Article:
The Southwestern Historical Quarterly, Volume 84, July 1980 - April, 1981 Page: 482
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Southwestern Historical Quarterly
scholars are effectively summarized by the editors in their introductory
remarks to both major sections.
The focus of The Southern Common People is, as the title implies,
the South's silent majority-that vast, amorphous body of people be-
tween the upper and lower reaches of society usually described as
"yeomen" or "middle-class." Readers of this book will discover, in
specific terms, just who some of those people were. Their names will,
for the most part, not be familiar, but their history has universal as-
pects: home, family, work, the quest for betterment, some successes,
many brutal defeats, survival. This collective history from the bottom
up about people in the middle shows that the silent majority wasn't
silent at all, or passive either. People thought, came together, acted
together. What these essays reveal is their variety: Julie Roy Jeffrey on
women in the Southern Farmers' Alliance; Dale Newman on textile
workers in the Piedmont; Edward Magdol on crime as class action in
North Carolina after the Civil War; the herdsmen of Forrest McDon-
ald and Grady McWhiney; patterns of town and county in nineteenth-
century Georgia by Frank J. Huffman, Jr.; and more.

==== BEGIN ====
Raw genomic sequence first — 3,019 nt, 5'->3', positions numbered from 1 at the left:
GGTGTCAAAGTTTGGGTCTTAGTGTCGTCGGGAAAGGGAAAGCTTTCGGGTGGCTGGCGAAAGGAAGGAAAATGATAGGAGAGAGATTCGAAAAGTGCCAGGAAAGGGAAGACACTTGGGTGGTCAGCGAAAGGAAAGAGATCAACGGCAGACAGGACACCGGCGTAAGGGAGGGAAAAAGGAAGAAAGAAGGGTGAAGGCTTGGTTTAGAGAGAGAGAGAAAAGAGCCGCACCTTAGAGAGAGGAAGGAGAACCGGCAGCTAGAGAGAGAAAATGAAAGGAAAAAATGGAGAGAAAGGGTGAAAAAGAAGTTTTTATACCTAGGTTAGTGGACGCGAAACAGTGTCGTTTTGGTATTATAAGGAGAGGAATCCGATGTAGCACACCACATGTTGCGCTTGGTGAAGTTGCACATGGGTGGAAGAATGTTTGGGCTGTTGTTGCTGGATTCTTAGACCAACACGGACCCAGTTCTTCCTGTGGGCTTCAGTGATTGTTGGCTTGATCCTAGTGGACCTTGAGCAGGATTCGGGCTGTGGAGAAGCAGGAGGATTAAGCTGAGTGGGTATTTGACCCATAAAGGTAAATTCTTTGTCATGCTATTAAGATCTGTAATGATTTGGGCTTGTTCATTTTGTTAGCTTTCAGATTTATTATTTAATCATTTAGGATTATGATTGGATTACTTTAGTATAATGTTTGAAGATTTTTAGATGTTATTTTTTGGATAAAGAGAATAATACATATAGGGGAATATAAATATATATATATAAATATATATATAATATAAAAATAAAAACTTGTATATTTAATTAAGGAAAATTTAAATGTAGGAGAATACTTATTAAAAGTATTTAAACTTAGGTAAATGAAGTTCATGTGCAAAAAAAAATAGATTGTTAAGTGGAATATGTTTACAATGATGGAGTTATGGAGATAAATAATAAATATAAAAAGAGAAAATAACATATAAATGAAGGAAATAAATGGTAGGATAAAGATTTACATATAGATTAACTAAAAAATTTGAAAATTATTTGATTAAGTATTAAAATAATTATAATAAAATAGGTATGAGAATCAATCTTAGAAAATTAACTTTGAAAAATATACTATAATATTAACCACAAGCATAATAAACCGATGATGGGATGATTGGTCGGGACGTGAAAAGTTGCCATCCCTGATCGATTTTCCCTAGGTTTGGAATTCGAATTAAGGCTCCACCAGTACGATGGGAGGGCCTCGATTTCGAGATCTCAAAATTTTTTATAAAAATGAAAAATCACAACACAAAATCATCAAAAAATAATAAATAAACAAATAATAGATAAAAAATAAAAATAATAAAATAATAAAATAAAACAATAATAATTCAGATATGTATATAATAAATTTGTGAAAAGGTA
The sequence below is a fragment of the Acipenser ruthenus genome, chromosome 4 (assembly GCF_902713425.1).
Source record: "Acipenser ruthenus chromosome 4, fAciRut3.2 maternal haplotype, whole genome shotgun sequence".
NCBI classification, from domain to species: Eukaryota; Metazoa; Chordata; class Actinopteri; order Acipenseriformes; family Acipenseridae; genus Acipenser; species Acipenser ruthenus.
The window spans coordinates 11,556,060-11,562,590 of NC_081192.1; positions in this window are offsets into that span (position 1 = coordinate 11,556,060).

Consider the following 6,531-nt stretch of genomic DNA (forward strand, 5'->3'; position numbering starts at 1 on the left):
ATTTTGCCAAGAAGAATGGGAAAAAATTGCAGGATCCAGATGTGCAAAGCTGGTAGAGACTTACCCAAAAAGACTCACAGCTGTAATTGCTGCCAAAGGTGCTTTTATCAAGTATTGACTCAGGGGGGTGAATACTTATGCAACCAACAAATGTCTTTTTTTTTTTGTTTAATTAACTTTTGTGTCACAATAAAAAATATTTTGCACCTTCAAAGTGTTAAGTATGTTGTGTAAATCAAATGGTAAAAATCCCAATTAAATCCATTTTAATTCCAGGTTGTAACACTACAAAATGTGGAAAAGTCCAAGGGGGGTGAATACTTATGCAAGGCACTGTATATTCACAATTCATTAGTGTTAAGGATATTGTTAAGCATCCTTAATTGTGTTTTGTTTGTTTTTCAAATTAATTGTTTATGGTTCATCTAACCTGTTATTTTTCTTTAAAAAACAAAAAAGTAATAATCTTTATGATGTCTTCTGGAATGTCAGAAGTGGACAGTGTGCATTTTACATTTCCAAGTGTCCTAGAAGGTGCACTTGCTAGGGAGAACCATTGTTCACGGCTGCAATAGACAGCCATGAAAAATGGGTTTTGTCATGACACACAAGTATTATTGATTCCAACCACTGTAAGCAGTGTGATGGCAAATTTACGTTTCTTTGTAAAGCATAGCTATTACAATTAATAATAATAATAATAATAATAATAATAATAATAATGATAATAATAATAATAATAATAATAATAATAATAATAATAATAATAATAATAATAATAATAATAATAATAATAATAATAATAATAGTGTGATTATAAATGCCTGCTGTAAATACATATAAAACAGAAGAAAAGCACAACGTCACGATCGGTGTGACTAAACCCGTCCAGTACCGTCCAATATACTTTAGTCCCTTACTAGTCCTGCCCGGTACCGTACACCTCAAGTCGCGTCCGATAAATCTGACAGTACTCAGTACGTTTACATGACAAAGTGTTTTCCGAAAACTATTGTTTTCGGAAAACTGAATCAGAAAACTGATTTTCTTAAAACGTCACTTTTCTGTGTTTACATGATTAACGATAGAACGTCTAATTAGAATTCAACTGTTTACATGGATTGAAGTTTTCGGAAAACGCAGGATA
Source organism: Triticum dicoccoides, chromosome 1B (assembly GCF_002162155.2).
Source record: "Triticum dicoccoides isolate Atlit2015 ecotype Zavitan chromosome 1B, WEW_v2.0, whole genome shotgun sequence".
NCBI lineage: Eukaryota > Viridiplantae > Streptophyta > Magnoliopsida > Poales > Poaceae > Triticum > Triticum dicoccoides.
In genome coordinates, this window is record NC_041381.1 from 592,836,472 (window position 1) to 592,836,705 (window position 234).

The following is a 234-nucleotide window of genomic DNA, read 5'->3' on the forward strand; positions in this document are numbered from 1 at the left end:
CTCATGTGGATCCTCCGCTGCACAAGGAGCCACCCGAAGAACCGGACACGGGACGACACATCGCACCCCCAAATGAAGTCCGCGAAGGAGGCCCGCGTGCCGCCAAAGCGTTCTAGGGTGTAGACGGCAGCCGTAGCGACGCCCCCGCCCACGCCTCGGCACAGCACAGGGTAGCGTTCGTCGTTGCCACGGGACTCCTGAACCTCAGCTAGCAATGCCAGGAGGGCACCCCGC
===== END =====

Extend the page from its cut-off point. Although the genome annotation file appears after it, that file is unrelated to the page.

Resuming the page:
What these essays also reveal is enough persistent conflict to make us
all wonder about "the Solid South." Walter J. Fraser, Jr., for example,
describes constant and by no means mild conflict between officers and
troops of South Carolina regiments during the Revolution, and sug-
gests that serious class antagonisms following the war were ameliorated
only by the safety valve of migration to available lands in the West. In
Vernon Burton's discussion of race and Reconstruction in Edgefield
County, South Carolina, and Lawrence C. Goodwyn's analysis of Pop-
ulist dreams and Negro rights in Grimes County, Texas, the achieve-
ment of local consensus is marked by violence and murder-hegemony
based on selective liquidation and systematic mass intimidation, as in
the Republic of South Africa, rather than by agreement or equitable
The Southern Common People is a fit package, with plenty of food
for plenty of thought. A paperback edition would facilitate the class-
room circulation it deserves.
Houston Metropolitan Research Center
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Texas State Historical Association. The Southwestern Historical Quarterly, Volume 84, July 1980 - April, 1981, periodical, 1980/1981; Austin, Texas. (texashistory.unt.edu/ark:/67531/metapth101225/m1/542/: accessed September 24, 2017), University of North Texas Libraries, The Portal to Texas History, texashistory.unt.edu; crediting Texas State Historical Association.